Knowledge About Renal Transplantation Among African, Caribbean, and Black Canadian Patients With Advanced Kidney Failure

Kidney Int Rep. 2023 Sep 22;8(12):2569-2579. doi: 10.1016/j.ekir.2023.09.018. eCollection 2023 Dec.


Introduction: Variable transplant-related knowledge may contribute to inequitable access to living donor kidney transplant (LDKT). We compared transplant-related knowledge between African, Caribbean, and Black (ACB) versus White Canadian patients with kidney failure using the Knowledge Assessment of Renal Transplantation (KART) questionnaire.

Methods: This was a cross-sectional cohort study. Data were collected from a cross-sectional convenience sample of adults with kidney failure in Toronto. Participants also answered an exploratory question about their distrust in the kidney allocation system. Clinical characteristics were abstracted from medical records. The potential contribution of distrust to differences in transplant knowledge was assessed in mediation analysis.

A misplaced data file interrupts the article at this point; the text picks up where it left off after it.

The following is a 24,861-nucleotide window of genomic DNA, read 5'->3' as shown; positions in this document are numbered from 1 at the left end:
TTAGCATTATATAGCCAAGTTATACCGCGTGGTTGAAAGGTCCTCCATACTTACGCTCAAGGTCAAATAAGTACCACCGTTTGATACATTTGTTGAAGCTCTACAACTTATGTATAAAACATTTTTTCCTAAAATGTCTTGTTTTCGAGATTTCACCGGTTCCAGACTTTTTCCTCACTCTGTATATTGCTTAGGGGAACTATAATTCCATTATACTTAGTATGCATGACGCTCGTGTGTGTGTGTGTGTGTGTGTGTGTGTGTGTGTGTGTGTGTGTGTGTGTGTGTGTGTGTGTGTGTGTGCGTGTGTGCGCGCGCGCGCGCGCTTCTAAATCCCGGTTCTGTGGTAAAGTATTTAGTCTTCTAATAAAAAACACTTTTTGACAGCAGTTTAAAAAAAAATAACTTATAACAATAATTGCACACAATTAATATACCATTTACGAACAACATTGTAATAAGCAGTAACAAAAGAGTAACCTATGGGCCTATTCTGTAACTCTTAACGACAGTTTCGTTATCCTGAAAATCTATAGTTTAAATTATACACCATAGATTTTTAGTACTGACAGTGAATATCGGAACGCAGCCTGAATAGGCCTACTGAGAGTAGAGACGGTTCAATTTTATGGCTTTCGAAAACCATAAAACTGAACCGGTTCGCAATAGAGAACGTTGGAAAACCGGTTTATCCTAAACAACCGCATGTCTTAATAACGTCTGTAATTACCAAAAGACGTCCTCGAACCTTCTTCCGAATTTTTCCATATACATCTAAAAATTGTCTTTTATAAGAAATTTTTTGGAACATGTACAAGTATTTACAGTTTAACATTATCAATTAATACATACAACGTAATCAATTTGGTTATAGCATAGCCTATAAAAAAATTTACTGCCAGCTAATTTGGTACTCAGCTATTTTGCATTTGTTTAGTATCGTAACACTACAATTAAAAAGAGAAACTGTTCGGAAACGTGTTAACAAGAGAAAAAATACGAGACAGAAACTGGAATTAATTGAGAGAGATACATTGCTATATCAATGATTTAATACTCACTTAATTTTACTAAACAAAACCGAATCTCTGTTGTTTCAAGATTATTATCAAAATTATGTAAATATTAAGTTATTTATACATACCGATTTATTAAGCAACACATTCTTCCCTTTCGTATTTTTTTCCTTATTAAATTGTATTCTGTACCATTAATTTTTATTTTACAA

Results: Among 577 participants (mean [SD] age 57 [14] years, 63% male), 25% were ACB, and 43% were White Canadians. 45% of ACB versus 26% of White participants scored in the lowest tertile of the KART score. The relative risk ratio to be in the lowest tertile for ACB compared to White participants was 2.22 (95% confidence interval [CI]: 1.11, 4.43) after multivariable adjustment. About half of the difference in the knowledge score between ACB versus White patients was mediated by distrust in the kidney allocation system.

Conclusion: Participants with kidney failure from ACB communities have less transplant-related knowledge compared to White participants. Distrust is potentially contributing to this difference.

Keywords: African; Caribbean and Black; health equity; kidney transplant knowledge.